Native American Women and VAWA
Native women face murder rates at more than 10 times the national average, and the overwhelming majority – 96 percent- are assaulted by non-Native perpetrators. Underlying causes of the violence include human trafficking, domestic violence, violent crime, systemic racism, economic disparities and substance use and addiction.
One significant factor is the oil industry. Communities in Indian Country have reported increased rates of human trafficking and missing and murdered indigenous women (MMIWs) in areas surrounding pipelines. Workers coming into these often rural and remote communities set up “man camps” in areas that have inadequate resources to oversee the new populations.
For example, in 2015, violent crime reports increased in Bakken oil-producing region of Montana and North Dakota, according to the Immigration and Human Rights Law Review. One report shows that sexual assaults on women on the Fort Berthold reservation increased by a staggering 75 percent. Most of the oil workers are non-Native which means they could not be prosecuted by the tribe due to complex jurisdictional issues.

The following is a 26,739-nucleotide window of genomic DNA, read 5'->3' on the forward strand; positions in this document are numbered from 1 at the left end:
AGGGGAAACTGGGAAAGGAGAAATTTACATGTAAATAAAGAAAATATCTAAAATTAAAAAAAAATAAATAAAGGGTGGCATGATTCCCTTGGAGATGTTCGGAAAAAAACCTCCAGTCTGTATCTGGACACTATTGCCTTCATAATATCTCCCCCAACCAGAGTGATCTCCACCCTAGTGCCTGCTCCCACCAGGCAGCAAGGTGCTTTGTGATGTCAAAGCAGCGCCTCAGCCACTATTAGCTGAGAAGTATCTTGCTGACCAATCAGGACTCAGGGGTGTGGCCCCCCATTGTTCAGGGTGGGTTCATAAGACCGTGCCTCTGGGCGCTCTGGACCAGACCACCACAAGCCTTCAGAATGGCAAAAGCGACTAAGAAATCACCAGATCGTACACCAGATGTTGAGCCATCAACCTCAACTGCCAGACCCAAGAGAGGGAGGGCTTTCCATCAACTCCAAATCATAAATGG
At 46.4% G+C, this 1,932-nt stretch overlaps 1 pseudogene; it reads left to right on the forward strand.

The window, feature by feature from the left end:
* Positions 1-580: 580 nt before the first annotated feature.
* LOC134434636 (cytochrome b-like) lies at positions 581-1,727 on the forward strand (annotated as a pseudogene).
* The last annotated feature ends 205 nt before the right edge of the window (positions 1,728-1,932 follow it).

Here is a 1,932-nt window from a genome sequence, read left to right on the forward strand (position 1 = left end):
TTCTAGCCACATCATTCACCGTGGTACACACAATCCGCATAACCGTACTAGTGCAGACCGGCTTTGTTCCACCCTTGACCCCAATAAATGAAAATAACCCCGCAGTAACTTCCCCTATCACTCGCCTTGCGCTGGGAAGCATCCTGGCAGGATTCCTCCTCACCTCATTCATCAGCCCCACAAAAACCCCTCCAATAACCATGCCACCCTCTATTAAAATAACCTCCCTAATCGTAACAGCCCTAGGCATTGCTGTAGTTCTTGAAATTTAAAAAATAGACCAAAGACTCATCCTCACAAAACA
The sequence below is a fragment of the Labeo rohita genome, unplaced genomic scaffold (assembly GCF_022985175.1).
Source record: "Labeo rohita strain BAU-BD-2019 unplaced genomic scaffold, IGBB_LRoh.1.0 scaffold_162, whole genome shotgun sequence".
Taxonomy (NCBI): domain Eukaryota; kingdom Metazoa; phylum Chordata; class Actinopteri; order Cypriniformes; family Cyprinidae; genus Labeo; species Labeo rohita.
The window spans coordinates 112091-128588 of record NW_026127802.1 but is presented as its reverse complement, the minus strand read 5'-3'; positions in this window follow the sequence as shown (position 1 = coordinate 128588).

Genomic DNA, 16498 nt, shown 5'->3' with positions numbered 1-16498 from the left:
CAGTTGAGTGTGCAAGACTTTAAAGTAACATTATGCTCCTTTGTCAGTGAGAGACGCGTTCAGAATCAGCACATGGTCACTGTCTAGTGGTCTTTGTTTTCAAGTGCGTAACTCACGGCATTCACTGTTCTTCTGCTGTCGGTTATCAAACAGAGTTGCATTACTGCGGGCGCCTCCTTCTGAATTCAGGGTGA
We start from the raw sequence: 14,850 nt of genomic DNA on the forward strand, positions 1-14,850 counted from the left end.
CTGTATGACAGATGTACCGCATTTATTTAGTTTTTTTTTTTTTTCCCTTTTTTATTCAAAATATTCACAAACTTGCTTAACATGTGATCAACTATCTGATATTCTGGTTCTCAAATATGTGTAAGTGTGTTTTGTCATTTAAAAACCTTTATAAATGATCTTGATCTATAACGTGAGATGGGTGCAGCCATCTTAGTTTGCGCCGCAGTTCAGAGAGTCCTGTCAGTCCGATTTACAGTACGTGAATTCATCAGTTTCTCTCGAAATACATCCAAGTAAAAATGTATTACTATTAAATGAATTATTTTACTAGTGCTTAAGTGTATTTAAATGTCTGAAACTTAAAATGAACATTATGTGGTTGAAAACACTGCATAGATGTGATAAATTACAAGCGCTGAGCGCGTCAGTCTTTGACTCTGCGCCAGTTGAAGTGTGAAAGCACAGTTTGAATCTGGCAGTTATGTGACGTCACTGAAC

NOW strongly supported provisions in the 2022 VAWA reauthorization that reaffirm inherent tribal authority to prosecute certain non-Indian perpetrators of sexual violence, sex trafficking, stalking, child violence, and obstruction of justice.
NOW is also encouraged by the Biden administration’s new Missing & Murdered Unit (MMU) and enforcement provisions of the Not Invisible Act. Current Interior Secretary Deb Haaland (Pueblo of Laguna), the first Native American to lead the agency, led introduction of the bill when she served in the House of Representatives. The MMU will be inclusive of tribal leaders, human trafficking survivors and victims’ relatives.